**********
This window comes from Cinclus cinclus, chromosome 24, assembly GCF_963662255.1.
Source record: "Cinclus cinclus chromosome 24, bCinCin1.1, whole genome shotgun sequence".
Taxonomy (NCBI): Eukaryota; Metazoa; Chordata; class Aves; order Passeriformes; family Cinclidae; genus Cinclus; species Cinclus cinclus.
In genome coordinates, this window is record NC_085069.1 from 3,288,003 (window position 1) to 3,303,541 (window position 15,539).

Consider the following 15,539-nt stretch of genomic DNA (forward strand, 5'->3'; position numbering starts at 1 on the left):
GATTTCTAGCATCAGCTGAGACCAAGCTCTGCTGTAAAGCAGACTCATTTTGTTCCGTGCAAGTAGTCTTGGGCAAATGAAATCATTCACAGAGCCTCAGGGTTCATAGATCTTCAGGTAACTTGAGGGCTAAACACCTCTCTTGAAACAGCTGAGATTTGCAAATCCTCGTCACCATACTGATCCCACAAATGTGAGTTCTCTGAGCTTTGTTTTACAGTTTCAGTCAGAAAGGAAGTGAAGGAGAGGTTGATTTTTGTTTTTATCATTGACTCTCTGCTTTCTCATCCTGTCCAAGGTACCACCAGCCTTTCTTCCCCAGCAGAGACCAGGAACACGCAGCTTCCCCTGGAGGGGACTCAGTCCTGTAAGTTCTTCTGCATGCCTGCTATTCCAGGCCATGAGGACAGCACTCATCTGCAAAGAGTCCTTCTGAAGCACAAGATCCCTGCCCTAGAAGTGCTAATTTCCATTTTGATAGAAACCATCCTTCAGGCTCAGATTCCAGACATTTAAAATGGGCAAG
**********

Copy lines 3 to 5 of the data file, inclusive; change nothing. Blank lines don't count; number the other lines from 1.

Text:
Taxonomy (NCBI): Eukaryota; Metazoa; Chordata; class Aves; order Passeriformes; family Cinclidae; genus Cinclus; species Cinclus cinclus.
In genome coordinates, this window is record NC_085069.1 from 3,288,003 (window position 1) to 3,303,541 (window position 15,539).

Consider the following 15,539-nt stretch of genomic DNA (forward strand, 5'->3'; position numbering starts at 1 on the left):